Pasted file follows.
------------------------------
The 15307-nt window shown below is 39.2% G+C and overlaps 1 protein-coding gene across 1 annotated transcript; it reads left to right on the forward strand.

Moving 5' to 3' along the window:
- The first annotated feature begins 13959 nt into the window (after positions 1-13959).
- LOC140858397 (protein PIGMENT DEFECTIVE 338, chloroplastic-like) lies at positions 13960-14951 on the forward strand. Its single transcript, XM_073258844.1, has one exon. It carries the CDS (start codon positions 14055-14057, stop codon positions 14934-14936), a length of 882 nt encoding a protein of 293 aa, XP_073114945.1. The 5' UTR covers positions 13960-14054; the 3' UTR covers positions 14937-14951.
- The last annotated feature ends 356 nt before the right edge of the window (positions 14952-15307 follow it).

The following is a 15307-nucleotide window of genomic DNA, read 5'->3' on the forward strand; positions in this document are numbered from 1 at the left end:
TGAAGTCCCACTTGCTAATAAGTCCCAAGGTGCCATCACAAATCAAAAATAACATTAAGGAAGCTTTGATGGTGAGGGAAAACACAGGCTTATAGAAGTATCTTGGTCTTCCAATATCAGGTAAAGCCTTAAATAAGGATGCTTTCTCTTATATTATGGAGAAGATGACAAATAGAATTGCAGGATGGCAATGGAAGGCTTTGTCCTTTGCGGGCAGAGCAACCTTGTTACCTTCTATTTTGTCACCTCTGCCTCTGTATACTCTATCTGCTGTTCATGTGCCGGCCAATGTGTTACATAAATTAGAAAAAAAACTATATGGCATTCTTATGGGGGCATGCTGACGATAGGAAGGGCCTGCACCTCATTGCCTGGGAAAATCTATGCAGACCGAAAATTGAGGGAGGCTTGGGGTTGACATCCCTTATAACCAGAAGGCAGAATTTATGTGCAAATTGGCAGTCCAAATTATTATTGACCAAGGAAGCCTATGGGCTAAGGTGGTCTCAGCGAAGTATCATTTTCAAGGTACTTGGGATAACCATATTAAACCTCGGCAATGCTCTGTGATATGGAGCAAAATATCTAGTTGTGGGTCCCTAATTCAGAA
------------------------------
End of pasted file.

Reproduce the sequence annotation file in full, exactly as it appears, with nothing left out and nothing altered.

The 15307-nt window shown below is 39.2% G+C and overlaps 1 protein-coding gene across 1 annotated transcript; it reads left to right on the forward strand.

Moving 5' to 3' along the window:
- The first annotated feature begins 13959 nt into the window (after positions 1-13959).
- LOC140858397 (protein PIGMENT DEFECTIVE 338, chloroplastic-like) lies at positions 13960-14951 on the forward strand. Its single transcript, XM_073258844.1, has one exon. It carries the CDS (start codon positions 14055-14057, stop codon positions 14934-14936), a length of 882 nt encoding a protein of 293 aa, XP_073114945.1. The 5' UTR covers positions 13960-14054; the 3' UTR covers positions 14937-14951.
- The last annotated feature ends 356 nt before the right edge of the window (positions 14952-15307 follow it).

The following is a 15307-nucleotide window of genomic DNA, read 5'->3' on the forward strand; positions in this document are numbered from 1 at the left end:
TGAAGTCCCACTTGCTAATAAGTCCCAAGGTGCCATCACAAATCAAAAATAACATTAAGGAAGCTTTGATGGTGAGGGAAAACACAGGCTTATAGAAGTATCTTGGTCTTCCAATATCAGGTAAAGCCTTAAATAAGGATGCTTTCTCTTATATTATGGAGAAGATGACAAATAGAATTGCAGGATGGCAATGGAAGGCTTTGTCCTTTGCGGGCAGAGCAACCTTGTTACCTTCTATTTTGTCACCTCTGCCTCTGTATACTCTATCTGCTGTTCATGTGCCGGCCAATGTGTTACATAAATTAGAAAAAAAACTATATGGCATTCTTATGGGGGCATGCTGACGATAGGAAGGGCCTGCACCTCATTGCCTGGGAAAATCTATGCAGACCGAAAATTGAGGGAGGCTTGGGGTTGACATCCCTTATAACCAGAAGGCAGAATTTATGTGCAAATTGGCAGTCCAAATTATTATTGACCAAGGAAGCCTATGGGCTAAGGTGGTCTCAGCGAAGTATCATTTTCAAGGTACTTGGGATAACCATATTAAACCTCGGCAATGCTCTGTGATATGGAGCAAAATATCTAGTTGTGGGTCCCTAATTCAGAA